In an effort to turn the tide of local public opinion, in 1993, conservationists Tom France of the National Wildlife Federation and Hank Fischer (then with Defenders of Wildlife), initiated a collaborative process to seek a solution that would work for both people and bears.  They first approached Dan Johnson, then-director of Resource Organization on Timber Supply (ROOTS), an Idaho timber industry organization with significant labor union participation.  In the ensuing months, the collaboration expanded to include representatives of local sawmill and paperworkers unions, the Intermountain Forest Association (IFA), and others.

One thing seemed clear: grizzly bears were almost certain to return to the Bitterroot ecosystem at some point, either relocated there by the government or finding it themselves as they widened their range in search of food and security.   "If the bears show up on their own, they bring with them all the prioritization of a threatened species, so their use [of the land] trumps any other need," explains Jim Riley of IFA. "We proposed to reintroduce a test population." 

Section 10(j) of the Endangered Species Act provides a provision for the introduction of an experimental population that "is wholly separate geographically from nonexperimental populations of the same species" if that action "will further the conservation" of the species.  If the experimental population is deemed "not essential to the continued existence of a species" it is treated as though it were not a listed threatened species but rather "as a species proposed to be listed," thus affording more management flexibility.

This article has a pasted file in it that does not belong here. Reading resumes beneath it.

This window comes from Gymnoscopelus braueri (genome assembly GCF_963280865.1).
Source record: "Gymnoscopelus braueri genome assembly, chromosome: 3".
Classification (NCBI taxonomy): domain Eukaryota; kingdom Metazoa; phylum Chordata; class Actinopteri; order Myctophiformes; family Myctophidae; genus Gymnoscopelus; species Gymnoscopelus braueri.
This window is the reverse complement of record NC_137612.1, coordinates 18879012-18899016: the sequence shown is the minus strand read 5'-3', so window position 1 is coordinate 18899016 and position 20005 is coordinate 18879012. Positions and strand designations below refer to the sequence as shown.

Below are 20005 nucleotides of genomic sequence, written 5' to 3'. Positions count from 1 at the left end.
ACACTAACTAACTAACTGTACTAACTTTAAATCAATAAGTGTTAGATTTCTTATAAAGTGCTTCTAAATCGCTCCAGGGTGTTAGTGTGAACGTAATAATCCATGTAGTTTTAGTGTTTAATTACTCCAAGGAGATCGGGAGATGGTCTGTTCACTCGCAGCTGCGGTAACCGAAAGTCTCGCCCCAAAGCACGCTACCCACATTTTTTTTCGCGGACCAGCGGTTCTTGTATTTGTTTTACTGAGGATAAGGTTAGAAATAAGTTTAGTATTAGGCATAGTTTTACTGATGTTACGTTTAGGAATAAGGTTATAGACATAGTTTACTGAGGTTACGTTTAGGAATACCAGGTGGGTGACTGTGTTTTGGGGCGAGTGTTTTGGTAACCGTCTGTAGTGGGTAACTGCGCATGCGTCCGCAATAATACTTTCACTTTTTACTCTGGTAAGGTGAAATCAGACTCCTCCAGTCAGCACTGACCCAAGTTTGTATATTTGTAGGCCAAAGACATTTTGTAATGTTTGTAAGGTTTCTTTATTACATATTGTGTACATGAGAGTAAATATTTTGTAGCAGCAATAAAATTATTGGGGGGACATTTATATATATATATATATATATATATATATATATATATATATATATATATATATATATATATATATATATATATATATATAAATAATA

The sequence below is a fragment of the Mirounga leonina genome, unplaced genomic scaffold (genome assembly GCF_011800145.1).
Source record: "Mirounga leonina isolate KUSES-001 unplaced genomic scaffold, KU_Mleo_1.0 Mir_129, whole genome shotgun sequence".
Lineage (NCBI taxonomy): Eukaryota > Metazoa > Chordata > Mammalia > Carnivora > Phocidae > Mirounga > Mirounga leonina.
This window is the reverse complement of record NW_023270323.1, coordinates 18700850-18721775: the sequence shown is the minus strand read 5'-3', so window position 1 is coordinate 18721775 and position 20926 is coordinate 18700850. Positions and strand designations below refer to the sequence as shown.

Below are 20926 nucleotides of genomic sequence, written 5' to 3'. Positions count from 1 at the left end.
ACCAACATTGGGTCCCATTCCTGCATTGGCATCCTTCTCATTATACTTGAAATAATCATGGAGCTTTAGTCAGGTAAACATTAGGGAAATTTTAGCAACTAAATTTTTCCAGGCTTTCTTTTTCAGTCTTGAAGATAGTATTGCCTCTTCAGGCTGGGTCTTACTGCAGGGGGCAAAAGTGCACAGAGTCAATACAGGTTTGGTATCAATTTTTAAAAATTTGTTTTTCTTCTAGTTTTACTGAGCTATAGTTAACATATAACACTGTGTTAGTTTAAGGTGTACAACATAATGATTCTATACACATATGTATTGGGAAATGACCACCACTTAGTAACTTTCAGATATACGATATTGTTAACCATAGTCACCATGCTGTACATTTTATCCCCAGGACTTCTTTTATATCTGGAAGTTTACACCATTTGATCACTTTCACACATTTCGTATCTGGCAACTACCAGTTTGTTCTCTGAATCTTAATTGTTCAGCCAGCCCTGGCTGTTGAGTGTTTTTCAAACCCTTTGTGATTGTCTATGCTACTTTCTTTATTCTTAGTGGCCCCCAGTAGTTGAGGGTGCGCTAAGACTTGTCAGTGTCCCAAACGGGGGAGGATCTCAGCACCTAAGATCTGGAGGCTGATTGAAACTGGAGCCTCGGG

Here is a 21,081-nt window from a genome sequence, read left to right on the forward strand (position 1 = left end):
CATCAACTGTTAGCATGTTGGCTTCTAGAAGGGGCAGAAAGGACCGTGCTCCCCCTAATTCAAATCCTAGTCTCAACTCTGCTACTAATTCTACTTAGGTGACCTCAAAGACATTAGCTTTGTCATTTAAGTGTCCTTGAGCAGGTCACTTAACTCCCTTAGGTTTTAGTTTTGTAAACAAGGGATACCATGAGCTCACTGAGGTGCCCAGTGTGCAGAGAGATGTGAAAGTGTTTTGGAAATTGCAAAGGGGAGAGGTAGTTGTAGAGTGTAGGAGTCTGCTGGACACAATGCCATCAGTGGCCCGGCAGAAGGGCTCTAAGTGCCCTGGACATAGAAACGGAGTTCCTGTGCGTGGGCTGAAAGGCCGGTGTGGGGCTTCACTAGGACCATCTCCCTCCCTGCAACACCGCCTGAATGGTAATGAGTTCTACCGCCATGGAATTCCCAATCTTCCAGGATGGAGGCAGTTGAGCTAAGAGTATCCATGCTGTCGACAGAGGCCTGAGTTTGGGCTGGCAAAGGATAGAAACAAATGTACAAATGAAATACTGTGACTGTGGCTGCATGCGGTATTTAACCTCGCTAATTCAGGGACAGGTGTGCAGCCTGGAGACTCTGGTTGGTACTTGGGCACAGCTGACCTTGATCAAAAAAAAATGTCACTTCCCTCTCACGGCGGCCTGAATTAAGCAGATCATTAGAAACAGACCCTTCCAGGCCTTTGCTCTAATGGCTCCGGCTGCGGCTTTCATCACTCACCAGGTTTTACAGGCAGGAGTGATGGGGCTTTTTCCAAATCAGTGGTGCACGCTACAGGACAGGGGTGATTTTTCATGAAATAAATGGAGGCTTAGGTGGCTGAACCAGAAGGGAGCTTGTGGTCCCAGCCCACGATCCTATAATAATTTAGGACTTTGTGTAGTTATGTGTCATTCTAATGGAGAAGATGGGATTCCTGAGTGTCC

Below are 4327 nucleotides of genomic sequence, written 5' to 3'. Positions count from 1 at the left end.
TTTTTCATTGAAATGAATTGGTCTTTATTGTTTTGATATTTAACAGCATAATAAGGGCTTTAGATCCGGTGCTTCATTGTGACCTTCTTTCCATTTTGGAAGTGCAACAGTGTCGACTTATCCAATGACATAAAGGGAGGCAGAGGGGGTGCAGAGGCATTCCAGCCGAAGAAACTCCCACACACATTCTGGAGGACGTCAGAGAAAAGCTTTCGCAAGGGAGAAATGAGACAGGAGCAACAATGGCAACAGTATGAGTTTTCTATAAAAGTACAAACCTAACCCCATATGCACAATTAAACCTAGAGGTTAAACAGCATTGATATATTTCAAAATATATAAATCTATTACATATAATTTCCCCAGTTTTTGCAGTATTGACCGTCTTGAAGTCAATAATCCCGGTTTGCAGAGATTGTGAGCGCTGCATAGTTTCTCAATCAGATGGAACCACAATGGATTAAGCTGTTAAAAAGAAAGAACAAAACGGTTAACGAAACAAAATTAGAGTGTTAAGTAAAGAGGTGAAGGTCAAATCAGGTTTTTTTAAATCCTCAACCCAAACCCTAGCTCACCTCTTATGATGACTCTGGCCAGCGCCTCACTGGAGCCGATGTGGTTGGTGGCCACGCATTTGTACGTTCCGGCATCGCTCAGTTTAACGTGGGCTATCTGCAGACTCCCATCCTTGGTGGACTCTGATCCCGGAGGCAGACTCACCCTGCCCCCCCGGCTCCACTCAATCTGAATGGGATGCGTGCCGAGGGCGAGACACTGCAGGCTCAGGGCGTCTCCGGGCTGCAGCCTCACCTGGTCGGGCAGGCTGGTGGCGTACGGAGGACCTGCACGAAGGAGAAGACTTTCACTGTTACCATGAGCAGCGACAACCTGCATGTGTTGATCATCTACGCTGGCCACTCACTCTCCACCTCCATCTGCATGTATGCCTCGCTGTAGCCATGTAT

After more than a year of meetings, the collaborative group had a plan. A small experimental population of grizzly bears drawn from Canada or other existing U.S. populations would be brought into the Bitterroot Ecosystem, and a citizens committee would work with the USFWS  to address any management issues. "That wasn't in just our interest on the forestry side," explains Riley.  "Our conservation partners felt that showing some flexibility through using a citizens committee would allow them, working with us, to demonstrate that bears could use this area, propagate, etc. without all the kinds of conflicts that people were worried about." If the plan was implemented, it would represent the first time the USFWS agreed to share endangered species management authority with a citizen group representing local and state interests.  

Accomplishments:  The collaborative's proposal became the preferred alternative in the Environmental Impact Statement performed by the USFWS to evaluate the reintroduction project.  On November 17, 2000, the USFS released its Record of Decision selecting the preferred alternative. The decision states, "The ‘experimental population' designation gives the Service the flexibility to promulgate a special rule that applies only to the reintroduced population. Protections established by the special rule can thus be tailored to specific areas and specific local conditions.... [The] Service can institute management practices that address local concerns about excessive government regulation on private lands, uncontrolled livestock depredation, excessive big game predation, and lack of State government and local citizen involvement in the program."